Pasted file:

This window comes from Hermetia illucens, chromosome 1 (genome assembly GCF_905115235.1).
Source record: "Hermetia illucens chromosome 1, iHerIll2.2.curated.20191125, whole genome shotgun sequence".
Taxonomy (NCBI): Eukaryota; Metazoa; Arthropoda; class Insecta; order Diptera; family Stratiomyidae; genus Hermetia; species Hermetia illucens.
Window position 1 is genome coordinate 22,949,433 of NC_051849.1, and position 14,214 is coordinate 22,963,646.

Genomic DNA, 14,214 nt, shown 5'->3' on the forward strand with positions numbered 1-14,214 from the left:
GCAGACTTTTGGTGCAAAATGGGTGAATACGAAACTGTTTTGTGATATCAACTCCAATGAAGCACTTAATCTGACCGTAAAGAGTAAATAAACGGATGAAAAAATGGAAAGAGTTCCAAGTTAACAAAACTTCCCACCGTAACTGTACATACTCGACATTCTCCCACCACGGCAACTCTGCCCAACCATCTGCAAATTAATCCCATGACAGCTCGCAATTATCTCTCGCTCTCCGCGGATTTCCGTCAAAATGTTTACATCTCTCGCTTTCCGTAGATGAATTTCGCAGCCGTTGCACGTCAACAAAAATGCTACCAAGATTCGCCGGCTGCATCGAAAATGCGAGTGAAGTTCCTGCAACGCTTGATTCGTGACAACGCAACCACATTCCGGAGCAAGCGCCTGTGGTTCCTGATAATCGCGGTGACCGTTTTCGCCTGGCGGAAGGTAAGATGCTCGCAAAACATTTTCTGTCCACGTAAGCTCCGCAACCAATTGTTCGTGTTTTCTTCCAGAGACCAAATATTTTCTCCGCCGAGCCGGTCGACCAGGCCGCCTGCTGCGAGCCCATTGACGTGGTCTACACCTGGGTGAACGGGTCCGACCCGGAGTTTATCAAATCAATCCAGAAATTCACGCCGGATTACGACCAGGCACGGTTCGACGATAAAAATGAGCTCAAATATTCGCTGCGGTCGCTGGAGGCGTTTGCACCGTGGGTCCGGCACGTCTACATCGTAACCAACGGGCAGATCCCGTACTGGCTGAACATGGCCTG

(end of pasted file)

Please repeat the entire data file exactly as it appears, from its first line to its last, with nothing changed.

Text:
This window comes from Hermetia illucens, chromosome 1 (genome assembly GCF_905115235.1).
Source record: "Hermetia illucens chromosome 1, iHerIll2.2.curated.20191125, whole genome shotgun sequence".
Taxonomy (NCBI): Eukaryota; Metazoa; Arthropoda; class Insecta; order Diptera; family Stratiomyidae; genus Hermetia; species Hermetia illucens.
Window position 1 is genome coordinate 22,949,433 of NC_051849.1, and position 14,214 is coordinate 22,963,646.

Genomic DNA, 14,214 nt, shown 5'->3' on the forward strand with positions numbered 1-14,214 from the left:
GCAGACTTTTGGTGCAAAATGGGTGAATACGAAACTGTTTTGTGATATCAACTCCAATGAAGCACTTAATCTGACCGTAAAGAGTAAATAAACGGATGAAAAAATGGAAAGAGTTCCAAGTTAACAAAACTTCCCACCGTAACTGTACATACTCGACATTCTCCCACCACGGCAACTCTGCCCAACCATCTGCAAATTAATCCCATGACAGCTCGCAATTATCTCTCGCTCTCCGCGGATTTCCGTCAAAATGTTTACATCTCTCGCTTTCCGTAGATGAATTTCGCAGCCGTTGCACGTCAACAAAAATGCTACCAAGATTCGCCGGCTGCATCGAAAATGCGAGTGAAGTTCCTGCAACGCTTGATTCGTGACAACGCAACCACATTCCGGAGCAAGCGCCTGTGGTTCCTGATAATCGCGGTGACCGTTTTCGCCTGGCGGAAGGTAAGATGCTCGCAAAACATTTTCTGTCCACGTAAGCTCCGCAACCAATTGTTCGTGTTTTCTTCCAGAGACCAAATATTTTCTCCGCCGAGCCGGTCGACCAGGCCGCCTGCTGCGAGCCCATTGACGTGGTCTACACCTGGGTGAACGGGTCCGACCCGGAGTTTATCAAATCAATCCAGAAATTCACGCCGGATTACGACCAGGCACGGTTCGACGATAAAAATGAGCTCAAATATTCGCTGCGGTCGCTGGAGGCGTTTGCACCGTGGGTCCGGCACGTCTACATCGTAACCAACGGGCAGATCCCGTACTGGCTGAACATGGCCTG